Ten Things You Need to Know Today: Friday 19 Jan 2018

1. US ‘shackled children’ couple plead not guilty

The California couple accused of keeping their 13 children chained to their beds and starved pleaded not guilty to charges of abuse, torture and imprisonment yesterday. David and Louise Turpin could face 94 years each in jail if found guilty. Their children, aged between two and 29, have suffered developmental problems, say US officials.

2. Blood test finds 70% of cancers in US trial

Trials of a new blood test that can detect eight of the most common cancers have yeilded promising results, US researchers have announced. The Cancer Seek test looks for formutations in 16 genes that regularly arise in cancer, and eight proteins that are often released. Overall, the test detected tumours in 70% of 1,005 patients with early-stage cancer in the trial, carried out by researchers at Johns Hopkins University, in Baltimore.

3. Adolescence ‘now lasts from age ten to 24’

Researchers led by a Melbourne team say that adolescence now starts at ten – because better nutrition means humans are maturing sexually at an earlier age – and should be seen as ending until the age of 24, when many people are still in education and have not had their wisdom teeth come through. Some academics have warned that extending the definition of adolescence risks infantilising young people.

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4. New Zealand PM Jacinda Arden pregnant

The Prime Minister of New Zealand, Jacinda Ardern, has announced she is expecting her first child in June. The 37-year-old, who took office in October, said that her husband would become a “stay at home dad” and that she would take just six weeks of maternity leave, with her deputy covering. The pregnancy surprised the couple, who had been told they would need help conceiving.

5. Malaysian Airlines flight forced to land

A Malaysian Airlines flight from Sydney to Kuala Lumpur was forced to make an emergency landing in Alice Springs yesterday after reporting engine trouble mid-air. Passengers said the experience was “hell”, with loud bangs and violent shaking. Meanwhile, the search for the airline’s flight MH370, missing since 2014, will resume shortly.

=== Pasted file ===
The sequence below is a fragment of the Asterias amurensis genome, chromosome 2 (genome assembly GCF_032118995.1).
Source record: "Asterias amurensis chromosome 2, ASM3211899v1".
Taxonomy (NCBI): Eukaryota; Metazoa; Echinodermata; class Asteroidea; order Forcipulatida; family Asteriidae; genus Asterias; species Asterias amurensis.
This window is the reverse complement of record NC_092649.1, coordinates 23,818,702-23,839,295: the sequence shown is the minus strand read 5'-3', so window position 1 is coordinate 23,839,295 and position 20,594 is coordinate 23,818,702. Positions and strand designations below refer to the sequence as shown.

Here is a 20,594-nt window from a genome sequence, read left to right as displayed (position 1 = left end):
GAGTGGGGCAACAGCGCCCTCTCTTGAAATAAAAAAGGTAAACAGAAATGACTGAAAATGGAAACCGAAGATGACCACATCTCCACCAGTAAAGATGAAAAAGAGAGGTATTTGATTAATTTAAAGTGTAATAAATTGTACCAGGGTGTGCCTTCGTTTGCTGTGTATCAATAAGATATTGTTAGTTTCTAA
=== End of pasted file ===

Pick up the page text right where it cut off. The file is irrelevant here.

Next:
6. Boris Johnson suggests UK-France bridge

Foreign Secretary Boris Johnson yesterday suggested the construction of a road bridge across the English Channel, telling French President Emmanuel Macron at a meeting in Sandhurst yesterday that it was “crazy” that France and Britain are only connected by a railway line. The UK Chamber of Shipping poured scorn on the idea, however.

7. Colin Firth: ‘I won’t work with Woody Allen’

British actor Colin Firth has said he will not work with Woody Allen again - the latest in a series of actors to disavow the veteran director over allegations of abuse made by his adopted daughter, Dylan Farrow. Allen denies the claims and has been supported by actor Alec Baldwin, who said the 82-year-old should be considered innocent until proven guilty in a court of law.

8. Year in Provence author Peter Mayle dies

British author Peter Mayle, whose A Year in Provence was a bestseller around the world in 1989, has died at the age of 78, his publisher says. The book chronicled Mayle’s first year as an expat living in a village in the south of France. Mayle was awarded France’s highest honour, the Legion d’honneur, in 2002 for his services to culture.

9. Prince William’s buzz cut ‘cost £180’

The Duke of Cambridge spent £180 on the ‘No. 1 all over’ buzz cut he debuted yesterday, after taking advice from his wife’s hairdresser and deciding to tackle his baldness head-on, according to The Sun. The newspaper dubs the 35-year-old “hairless to the throne”, while the Daily Mirror marks the royal haircut with the headline “God shave the king!”

10. Briefing: should there be an age cap on political leaders?

The more shadowy figures in Jeremy Corbyn’s shadow government are privately briefing that the Labour leader may be too old to lead the party into the next election.

If the 68-year-old Labour leader wins an election in 2022, they point out, Corbyn would be the oldest UK prime minister ever to assume office for the first time, with a promise to voters that he’d still be in Downing Street five years later.

Should there be an age cap on political leaders?

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